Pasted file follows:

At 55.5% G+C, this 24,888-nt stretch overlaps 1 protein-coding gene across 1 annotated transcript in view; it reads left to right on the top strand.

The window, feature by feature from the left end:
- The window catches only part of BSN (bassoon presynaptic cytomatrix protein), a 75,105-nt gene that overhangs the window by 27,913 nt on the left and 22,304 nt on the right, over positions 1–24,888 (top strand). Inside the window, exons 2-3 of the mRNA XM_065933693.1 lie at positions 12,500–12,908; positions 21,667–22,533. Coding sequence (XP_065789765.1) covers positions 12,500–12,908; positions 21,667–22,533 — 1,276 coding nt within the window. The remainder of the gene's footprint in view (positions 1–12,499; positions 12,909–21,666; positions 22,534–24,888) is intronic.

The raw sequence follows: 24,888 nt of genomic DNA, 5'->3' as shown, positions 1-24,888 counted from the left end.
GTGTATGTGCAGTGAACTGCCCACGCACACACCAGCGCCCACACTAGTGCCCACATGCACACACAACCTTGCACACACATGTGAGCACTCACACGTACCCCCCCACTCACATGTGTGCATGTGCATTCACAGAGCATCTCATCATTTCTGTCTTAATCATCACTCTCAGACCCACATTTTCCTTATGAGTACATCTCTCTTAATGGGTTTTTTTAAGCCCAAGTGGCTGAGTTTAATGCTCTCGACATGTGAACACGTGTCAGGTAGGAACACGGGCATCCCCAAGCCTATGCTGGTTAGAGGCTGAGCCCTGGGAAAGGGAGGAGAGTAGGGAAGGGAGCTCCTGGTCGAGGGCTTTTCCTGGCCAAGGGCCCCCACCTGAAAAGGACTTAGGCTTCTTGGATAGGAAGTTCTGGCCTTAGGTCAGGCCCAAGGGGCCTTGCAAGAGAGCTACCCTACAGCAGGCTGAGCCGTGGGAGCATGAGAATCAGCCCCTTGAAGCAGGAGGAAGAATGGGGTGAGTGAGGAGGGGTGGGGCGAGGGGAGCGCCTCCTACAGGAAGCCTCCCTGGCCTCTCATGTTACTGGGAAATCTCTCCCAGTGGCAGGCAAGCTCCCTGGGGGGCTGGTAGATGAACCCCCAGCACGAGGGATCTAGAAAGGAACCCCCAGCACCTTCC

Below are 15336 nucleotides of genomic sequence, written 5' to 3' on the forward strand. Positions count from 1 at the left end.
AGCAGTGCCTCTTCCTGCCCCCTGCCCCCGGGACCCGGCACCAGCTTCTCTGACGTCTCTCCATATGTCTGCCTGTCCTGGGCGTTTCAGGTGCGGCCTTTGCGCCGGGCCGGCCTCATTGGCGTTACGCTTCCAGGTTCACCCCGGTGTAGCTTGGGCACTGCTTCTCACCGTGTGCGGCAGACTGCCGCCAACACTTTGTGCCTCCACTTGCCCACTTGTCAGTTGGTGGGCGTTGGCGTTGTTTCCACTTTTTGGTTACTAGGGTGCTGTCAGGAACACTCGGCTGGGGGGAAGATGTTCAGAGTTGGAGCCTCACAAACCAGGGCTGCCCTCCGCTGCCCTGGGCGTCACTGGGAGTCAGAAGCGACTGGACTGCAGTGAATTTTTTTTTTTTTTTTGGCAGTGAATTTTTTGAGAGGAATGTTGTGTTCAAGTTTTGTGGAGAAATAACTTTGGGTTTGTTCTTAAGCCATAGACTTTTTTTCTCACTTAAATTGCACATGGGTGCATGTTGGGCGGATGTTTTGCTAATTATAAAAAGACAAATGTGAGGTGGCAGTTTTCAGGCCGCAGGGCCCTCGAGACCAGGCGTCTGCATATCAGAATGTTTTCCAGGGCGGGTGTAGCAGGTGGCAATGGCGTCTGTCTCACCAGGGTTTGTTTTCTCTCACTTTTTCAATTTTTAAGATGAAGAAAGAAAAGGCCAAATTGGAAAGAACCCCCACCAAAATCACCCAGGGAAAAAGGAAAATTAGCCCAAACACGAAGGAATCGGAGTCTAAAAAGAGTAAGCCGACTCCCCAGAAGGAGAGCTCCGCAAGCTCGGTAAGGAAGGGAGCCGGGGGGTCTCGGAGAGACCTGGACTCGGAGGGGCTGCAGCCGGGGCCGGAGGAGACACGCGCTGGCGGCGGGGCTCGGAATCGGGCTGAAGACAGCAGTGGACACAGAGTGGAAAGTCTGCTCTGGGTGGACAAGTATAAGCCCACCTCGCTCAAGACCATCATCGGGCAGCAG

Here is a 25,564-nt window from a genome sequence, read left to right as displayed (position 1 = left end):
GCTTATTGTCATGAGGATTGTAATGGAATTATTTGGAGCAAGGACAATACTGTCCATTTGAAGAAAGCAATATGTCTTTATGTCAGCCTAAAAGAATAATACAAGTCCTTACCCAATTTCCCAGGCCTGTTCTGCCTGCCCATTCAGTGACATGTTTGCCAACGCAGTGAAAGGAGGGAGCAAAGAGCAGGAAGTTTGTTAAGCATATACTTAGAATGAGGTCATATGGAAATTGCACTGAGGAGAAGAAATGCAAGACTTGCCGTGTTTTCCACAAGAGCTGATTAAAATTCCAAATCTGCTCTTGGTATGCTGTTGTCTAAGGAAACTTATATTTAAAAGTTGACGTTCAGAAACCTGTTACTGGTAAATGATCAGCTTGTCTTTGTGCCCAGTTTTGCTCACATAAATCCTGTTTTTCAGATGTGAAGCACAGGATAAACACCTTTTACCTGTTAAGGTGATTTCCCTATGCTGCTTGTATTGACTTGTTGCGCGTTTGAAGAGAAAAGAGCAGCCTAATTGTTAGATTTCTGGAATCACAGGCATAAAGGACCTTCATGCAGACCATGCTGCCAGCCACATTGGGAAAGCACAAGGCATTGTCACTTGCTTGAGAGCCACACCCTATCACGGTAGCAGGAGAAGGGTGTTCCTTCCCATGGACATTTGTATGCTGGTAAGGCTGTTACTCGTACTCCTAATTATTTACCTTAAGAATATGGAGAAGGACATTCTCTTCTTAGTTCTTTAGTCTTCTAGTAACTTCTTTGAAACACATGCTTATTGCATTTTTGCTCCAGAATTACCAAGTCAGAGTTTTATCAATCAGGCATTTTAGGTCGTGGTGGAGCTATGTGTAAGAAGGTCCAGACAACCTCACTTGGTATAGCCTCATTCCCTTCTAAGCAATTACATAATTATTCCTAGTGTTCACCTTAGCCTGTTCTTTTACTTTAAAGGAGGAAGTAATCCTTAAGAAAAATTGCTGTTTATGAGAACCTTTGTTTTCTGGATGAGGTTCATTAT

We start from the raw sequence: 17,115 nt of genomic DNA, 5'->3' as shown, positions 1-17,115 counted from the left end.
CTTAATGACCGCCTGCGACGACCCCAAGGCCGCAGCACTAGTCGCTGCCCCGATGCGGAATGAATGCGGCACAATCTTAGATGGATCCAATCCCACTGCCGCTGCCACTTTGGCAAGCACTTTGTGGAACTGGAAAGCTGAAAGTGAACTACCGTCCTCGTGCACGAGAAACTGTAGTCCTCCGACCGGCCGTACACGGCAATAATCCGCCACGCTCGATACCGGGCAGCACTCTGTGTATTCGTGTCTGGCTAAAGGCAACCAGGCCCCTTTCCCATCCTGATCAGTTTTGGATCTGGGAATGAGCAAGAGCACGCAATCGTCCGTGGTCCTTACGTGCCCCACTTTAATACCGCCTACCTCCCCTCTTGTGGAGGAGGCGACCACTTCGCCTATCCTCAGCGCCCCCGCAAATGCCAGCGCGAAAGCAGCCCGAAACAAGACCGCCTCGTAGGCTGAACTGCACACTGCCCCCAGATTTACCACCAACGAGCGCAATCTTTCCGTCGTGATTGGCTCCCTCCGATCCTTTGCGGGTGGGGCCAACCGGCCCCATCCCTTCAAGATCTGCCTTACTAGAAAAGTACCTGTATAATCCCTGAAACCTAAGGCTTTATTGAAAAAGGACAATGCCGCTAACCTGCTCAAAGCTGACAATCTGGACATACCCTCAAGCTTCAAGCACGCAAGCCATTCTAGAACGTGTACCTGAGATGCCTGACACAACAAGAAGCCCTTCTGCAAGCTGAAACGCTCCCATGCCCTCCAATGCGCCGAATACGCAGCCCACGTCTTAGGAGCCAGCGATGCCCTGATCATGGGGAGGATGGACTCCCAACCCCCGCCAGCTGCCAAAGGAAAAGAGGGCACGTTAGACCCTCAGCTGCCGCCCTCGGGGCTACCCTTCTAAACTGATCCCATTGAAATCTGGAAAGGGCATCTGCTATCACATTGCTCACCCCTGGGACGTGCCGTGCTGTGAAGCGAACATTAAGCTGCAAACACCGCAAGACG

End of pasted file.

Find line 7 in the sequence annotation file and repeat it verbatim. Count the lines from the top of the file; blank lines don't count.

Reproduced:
AGCAGTGCCTCTTCCTGCCCCCTGCCCCCGGGACCCGGCACCAGCTTCTCTGACGTCTCTCCATATGTCTGCCTGTCCTGGGCGTTTCAGGTGCGGCCTTTGCGCCGGGCCGGCCTCATTGGCGTTACGCTTCCAGGTTCACCCCGGTGTAGCTTGGGCACTGCTTCTCACCGTGTGCGGCAGACTGCCGCCAACACTTTGTGCCTCCACTTGCCCACTTGTCAGTTGGTGGGCGTTGGCGTTGTTTCCACTTTTTGGTTACTAGGGTGCTGTCAGGAACACTCGGCTGGGGGGAAGATGTTCAGAGTTGGAGCCTCACAAACCAGGGCTGCCCTCCGCTGCCCTGGGCGTCACTGGGAGTCAGAAGCGACTGGACTGCAGTGAATTTTTTTTTTTTTTTTGGCAGTGAATTTTTTGAGAGGAATGTTGTGTTCAAGTTTTGTGGAGAAATAACTTTGGGTTTGTTCTTAAGCCATAGACTTTTTTTCTCACTTAAATTGCACATGGGTGCATGTTGGGCGGATGTTTTGCTAATTATAAAAAGACAAATGTGAGGTGGCAGTTTTCAGGCCGCAGGGCCCTCGAGACCAGGCGTCTGCATATCAGAATGTTTTCCAGGGCGGGTGTAGCAGGTGGCAATGGCGTCTGTCTCACCAGGGTTTGTTTTCTCTCACTTTTTCAATTTTTAAGATGAAGAAAGAAAAGGCCAAATTGGAAAGAACCCCCACCAAAATCACCCAGGGAAAAAGGAAAATTAGCCCAAACACGAAGGAATCGGAGTCTAAAAAGAGTAAGCCGACTCCCCAGAAGGAGAGCTCCGCAAGCTCGGTAAGGAAGGGAGCCGGGGGGTCTCGGAGAGACCTGGACTCGGAGGGGCTGCAGCCGGGGCCGGAGGAGACACGCGCTGGCGGCGGGGCTCGGAATCGGGCTGAAGACAGCAGTGGACACAGAGTGGAAAGTCTGCTCTGGGTGGACAAGTATAAGCCCACCTCGCTCAAGACCATCATCGGGCAGCAG